Off the top of my head, though, I’m guessing men in prison don’t often have such luck.

Our use of this humor reveals an alarming disregard for the people in our prison system — and a troubling approach to the notion of male weakness. Affleck’s and Kimmel’s joke was directed against each other, but can you imagine if they’d suggested women enjoy sexual abuse?

Why is it not horrifying to suggest the same of a man?

I suspect that, to some extent, it’s our fear of homosexuality (never mind that most prison rapists are heterosexual). We still can’t abide the notion that lots of men out there have sex with other men. So we treat such sex as something bestial, and act as if gay men invite, enjoy, maybe deserve, assault.

All of which seems to me to be painfully wrapped up in the thorny issue of America’s masculine ideals: That “real” men, somehow, don’t get hurt. As if boys in the hands of pedophiles, or men overcome by those more powerful, are culpable. Are, in fact, laughable.

Please don’t misunderstand: I don’t blame either Jimmy Kimmel or Ben Affleck for this social ill.

But the ease with which such jokes are still made reflects something very disturbing about us. I shudder to think what goes through the hearts of male rape victims at such moments, whether they are teenaged survivors of predator teachers, or hardened criminals.

No one deserves to be raped, abused or assaulted. And when it happens, it is never, ever funny.

Emily L. Hauser is a freelance writer living outside of Chicago. She is a former rape crisis counselor.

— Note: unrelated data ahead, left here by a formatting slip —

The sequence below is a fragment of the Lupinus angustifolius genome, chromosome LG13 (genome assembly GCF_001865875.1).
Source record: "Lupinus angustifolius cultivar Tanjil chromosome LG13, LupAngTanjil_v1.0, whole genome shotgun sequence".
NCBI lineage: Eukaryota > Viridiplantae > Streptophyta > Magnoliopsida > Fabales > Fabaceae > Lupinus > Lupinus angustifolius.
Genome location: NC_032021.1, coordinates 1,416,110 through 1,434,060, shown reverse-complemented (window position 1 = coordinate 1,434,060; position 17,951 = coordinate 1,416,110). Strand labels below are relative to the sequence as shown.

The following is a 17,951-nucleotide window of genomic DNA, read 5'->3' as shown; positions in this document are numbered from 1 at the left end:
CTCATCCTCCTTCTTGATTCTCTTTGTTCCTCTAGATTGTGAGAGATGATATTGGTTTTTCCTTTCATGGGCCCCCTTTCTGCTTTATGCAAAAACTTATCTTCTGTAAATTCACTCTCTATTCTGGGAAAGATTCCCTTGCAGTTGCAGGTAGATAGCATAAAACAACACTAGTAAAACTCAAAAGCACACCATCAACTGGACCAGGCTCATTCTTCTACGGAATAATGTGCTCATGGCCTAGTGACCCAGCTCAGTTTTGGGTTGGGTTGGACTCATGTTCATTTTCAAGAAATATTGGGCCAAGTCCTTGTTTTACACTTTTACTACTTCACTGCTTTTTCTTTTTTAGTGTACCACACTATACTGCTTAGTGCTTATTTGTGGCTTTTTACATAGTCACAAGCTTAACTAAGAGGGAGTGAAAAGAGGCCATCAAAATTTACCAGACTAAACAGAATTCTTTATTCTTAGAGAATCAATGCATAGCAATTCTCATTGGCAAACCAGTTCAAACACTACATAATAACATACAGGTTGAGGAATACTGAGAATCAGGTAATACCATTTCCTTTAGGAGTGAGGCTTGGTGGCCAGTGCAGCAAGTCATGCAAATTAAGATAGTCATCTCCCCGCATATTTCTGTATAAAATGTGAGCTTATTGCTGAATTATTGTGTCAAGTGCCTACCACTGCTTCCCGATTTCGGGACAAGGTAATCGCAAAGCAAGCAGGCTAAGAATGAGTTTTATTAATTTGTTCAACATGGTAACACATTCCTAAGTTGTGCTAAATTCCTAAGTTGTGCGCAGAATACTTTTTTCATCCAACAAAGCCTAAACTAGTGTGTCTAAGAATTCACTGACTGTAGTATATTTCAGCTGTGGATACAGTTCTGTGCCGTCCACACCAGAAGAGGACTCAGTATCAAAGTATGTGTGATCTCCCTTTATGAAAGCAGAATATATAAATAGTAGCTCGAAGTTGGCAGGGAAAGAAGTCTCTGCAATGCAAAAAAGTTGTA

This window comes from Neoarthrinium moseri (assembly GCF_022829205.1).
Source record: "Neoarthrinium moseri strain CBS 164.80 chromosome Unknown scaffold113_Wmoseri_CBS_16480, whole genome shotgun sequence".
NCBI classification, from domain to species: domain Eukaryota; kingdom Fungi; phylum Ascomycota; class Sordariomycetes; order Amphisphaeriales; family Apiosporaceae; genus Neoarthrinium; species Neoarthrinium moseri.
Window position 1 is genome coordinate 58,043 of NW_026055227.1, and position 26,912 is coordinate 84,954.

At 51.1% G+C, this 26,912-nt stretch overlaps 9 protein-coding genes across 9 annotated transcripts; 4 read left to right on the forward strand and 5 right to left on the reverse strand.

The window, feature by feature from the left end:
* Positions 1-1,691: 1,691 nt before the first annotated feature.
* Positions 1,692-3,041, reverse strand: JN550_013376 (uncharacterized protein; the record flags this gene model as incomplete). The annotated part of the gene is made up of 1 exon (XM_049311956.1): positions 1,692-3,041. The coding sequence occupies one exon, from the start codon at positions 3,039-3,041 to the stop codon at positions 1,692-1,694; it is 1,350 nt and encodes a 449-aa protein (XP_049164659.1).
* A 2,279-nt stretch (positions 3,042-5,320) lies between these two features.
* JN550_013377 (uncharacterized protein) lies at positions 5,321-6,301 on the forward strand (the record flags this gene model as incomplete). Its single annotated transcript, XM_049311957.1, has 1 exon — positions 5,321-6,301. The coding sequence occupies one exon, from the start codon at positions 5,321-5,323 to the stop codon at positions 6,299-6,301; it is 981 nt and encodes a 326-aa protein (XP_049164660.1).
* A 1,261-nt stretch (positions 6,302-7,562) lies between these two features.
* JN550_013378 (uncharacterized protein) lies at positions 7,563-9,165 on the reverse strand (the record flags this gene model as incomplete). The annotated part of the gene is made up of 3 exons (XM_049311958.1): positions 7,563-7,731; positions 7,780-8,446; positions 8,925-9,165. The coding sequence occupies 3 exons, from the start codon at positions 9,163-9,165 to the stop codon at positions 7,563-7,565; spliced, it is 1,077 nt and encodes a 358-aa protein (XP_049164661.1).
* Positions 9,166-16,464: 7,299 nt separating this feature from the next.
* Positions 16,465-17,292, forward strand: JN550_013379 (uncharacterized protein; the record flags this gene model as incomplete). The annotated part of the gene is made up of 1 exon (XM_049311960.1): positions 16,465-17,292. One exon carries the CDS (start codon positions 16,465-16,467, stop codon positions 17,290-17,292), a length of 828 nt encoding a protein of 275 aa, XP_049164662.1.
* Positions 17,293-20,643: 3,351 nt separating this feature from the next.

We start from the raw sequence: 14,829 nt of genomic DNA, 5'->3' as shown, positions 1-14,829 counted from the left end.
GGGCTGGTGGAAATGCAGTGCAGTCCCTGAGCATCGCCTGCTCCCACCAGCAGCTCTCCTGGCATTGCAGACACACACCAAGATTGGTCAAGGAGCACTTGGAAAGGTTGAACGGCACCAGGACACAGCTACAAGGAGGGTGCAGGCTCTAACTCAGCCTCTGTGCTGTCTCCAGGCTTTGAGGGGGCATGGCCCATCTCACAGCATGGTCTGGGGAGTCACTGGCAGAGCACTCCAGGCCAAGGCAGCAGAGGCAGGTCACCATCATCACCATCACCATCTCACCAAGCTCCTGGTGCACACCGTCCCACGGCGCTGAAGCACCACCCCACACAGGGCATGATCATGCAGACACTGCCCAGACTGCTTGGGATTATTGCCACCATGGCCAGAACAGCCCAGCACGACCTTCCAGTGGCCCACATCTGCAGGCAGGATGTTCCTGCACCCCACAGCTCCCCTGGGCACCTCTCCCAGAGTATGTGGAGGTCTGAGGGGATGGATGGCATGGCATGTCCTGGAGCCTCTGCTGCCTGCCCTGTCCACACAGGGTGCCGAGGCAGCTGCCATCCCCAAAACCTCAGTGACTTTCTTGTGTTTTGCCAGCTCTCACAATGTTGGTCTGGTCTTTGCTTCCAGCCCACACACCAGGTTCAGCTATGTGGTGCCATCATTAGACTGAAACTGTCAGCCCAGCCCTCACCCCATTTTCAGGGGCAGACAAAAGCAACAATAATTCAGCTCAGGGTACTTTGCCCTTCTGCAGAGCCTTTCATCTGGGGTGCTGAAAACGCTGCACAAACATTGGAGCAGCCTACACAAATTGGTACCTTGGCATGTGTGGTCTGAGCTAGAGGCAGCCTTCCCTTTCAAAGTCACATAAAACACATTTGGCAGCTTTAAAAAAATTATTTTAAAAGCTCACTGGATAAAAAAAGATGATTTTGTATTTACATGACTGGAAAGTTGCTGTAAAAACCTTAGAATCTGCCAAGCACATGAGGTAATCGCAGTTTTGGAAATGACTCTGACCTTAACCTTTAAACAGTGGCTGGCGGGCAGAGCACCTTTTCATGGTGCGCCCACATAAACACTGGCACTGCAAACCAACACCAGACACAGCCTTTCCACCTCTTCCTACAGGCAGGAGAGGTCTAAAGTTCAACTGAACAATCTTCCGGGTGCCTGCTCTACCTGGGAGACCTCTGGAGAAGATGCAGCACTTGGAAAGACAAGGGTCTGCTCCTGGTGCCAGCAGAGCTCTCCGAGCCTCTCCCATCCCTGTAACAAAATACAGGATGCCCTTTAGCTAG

******************

Update: I updated the post title. Not sure why. I think I wanted to be more direct.

5 Comments

  1. So I think part of the issue here is how men are viewed and how rape is one of those things that people tend to see as a failure of strength on the part of the victim. It’s ok to joke about men being raped because men are precieved to be tough. It’s not ok to joke about, but I think the underlying acceptability of this type of humor stems from that. Victim blaming unfortunately happens all the time.

    men aren’t supposed to be emotionally vulnerable, but we are……….

  2. dmf

     /  May 10, 2010

    i’ll spare you the semiotics of schadenfreude but while i generally agree with you about such unfortunate public displays these darker aspects of our psyches should be addressed and not merely repressed, pushed back into the shadows. humor, humiliation, sex, and horror have a long and complicated history in our common evolution. and yes scapegoating is a rampant evil, contrary to rumors Pan is not dead

  3. Emily, thank you for speaking out on your blog and in the Star-Tribune. I am a male rape survivor and I don’t find rape jokes of any kind to be humourous. I find them demeaning, minimizing and childish.

    You mentioned that you “shudder to think what goes through the hearts of male rape victims at such moments” in the commentary printed in the Star-Tribune. I can’t speak for all male rape survivors, but I can tell you what I feel at such times. I feel minimized, mocked, laughed at and generally devalued as a human being. I want to curl up in a ball and shut out the world for a while. It sickens me to my core.

    So, thank you for speaking up and getting it right.